The Trump administration's third attempt at crafting travel restrictions that it says are necessary to boost national security ran into fresh opposition Monday from civil liberties groups and others who said it still amounts to a "Muslim ban."

The new limits add North Korea to the list of targeted nations alongside six majority-Muslim countries in the Middle East and Africa. Zainab Chaudry, a spokeswoman for the Maryland chapter of the Council on American-Islamic Relations, said the inclusion of the largely closed Asian nation was mere window dressing.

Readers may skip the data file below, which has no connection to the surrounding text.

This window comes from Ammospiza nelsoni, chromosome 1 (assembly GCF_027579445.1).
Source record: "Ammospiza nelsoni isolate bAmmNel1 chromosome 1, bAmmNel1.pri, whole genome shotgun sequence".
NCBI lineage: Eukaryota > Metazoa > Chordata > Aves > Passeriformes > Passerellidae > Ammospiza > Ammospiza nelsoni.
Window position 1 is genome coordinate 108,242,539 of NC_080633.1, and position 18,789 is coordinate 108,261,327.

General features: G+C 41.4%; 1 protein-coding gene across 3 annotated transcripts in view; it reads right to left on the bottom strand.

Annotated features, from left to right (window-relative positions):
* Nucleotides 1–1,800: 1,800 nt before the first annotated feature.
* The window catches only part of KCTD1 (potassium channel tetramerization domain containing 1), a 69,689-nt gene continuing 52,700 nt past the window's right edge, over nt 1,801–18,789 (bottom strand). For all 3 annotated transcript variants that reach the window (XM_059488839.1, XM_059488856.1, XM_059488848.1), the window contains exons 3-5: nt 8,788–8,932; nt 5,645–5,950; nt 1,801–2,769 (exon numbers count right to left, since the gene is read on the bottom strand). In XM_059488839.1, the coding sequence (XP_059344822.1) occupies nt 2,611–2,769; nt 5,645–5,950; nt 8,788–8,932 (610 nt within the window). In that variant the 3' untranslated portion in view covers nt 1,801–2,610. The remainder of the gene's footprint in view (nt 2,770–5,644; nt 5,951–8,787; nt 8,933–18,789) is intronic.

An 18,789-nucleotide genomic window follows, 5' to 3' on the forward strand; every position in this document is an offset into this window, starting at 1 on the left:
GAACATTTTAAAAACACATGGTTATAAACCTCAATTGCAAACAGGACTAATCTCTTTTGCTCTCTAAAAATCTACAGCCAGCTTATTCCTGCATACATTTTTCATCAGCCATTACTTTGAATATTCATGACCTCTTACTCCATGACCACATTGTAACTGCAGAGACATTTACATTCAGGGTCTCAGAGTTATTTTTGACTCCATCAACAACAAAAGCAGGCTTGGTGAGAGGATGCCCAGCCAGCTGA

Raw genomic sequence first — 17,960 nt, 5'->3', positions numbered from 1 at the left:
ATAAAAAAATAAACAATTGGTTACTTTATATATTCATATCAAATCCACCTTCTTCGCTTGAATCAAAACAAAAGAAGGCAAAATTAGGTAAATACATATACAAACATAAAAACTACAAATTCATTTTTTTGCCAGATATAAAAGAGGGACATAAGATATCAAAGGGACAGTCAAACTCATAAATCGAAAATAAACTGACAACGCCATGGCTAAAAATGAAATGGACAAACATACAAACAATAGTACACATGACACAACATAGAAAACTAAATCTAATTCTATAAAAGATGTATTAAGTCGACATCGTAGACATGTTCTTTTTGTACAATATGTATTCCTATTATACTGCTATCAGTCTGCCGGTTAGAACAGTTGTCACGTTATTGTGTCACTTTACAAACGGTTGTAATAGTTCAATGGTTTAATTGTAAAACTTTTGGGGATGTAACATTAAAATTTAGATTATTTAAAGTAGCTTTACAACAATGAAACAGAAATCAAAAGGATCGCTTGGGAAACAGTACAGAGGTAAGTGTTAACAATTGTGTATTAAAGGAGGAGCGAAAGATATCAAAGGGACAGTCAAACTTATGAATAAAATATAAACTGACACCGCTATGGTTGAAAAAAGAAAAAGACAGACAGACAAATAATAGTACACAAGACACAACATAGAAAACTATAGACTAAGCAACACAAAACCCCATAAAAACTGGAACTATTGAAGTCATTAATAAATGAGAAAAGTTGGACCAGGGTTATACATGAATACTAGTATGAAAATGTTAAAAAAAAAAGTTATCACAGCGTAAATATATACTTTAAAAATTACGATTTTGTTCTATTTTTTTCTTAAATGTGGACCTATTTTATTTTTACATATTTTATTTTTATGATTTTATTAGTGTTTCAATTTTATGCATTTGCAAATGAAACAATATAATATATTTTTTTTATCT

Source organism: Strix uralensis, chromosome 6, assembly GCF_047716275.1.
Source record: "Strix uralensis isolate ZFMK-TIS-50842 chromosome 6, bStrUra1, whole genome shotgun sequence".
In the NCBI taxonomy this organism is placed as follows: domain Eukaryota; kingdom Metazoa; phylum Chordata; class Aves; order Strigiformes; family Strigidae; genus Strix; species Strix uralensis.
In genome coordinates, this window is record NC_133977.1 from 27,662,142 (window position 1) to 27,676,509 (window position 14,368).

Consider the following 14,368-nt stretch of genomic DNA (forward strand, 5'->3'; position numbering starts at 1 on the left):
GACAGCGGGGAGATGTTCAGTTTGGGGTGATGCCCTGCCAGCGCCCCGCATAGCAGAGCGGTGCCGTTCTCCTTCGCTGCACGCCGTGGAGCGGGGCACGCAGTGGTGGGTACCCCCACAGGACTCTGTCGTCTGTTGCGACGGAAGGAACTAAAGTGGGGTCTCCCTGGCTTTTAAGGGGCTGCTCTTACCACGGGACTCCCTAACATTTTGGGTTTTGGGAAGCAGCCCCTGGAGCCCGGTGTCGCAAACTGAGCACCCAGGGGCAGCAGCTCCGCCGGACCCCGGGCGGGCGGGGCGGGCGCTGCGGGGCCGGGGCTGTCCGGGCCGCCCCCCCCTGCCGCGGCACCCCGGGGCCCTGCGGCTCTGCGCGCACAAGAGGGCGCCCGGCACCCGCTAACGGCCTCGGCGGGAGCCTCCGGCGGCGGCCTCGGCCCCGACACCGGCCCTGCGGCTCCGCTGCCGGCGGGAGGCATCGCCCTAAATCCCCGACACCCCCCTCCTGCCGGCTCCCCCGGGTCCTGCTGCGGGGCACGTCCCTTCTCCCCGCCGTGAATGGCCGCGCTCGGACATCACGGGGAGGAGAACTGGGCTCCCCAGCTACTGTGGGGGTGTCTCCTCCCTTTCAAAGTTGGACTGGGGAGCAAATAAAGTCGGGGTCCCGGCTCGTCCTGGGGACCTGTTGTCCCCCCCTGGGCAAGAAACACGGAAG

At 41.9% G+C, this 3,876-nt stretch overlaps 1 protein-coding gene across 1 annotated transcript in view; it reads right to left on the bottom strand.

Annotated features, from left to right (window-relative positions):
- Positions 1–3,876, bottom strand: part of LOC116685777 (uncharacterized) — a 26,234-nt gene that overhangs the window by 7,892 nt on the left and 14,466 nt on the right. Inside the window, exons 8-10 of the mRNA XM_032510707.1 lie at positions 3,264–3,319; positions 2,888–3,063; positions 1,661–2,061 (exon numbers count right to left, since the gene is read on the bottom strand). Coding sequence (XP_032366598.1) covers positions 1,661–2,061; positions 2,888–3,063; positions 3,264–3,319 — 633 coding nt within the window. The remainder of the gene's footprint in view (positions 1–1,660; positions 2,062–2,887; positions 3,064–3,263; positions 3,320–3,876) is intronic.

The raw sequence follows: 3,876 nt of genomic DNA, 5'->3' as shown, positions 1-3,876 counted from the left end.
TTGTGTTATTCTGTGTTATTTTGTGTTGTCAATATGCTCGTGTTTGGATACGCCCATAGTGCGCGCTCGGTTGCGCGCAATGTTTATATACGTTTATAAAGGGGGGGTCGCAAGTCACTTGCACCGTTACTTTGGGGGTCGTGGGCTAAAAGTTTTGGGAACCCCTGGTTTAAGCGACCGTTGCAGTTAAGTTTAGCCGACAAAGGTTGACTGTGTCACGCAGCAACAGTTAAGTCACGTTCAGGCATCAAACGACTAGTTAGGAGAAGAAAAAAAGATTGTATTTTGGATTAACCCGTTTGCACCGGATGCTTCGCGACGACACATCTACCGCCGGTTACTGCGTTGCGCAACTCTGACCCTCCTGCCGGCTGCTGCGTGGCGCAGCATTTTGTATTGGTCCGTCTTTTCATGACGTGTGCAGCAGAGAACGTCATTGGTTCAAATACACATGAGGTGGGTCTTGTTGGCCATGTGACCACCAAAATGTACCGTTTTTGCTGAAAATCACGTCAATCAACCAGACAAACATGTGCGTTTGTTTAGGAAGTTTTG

"Realistically speaking, the practical implications of this executive order are going to predominantly affect Muslims," she said.

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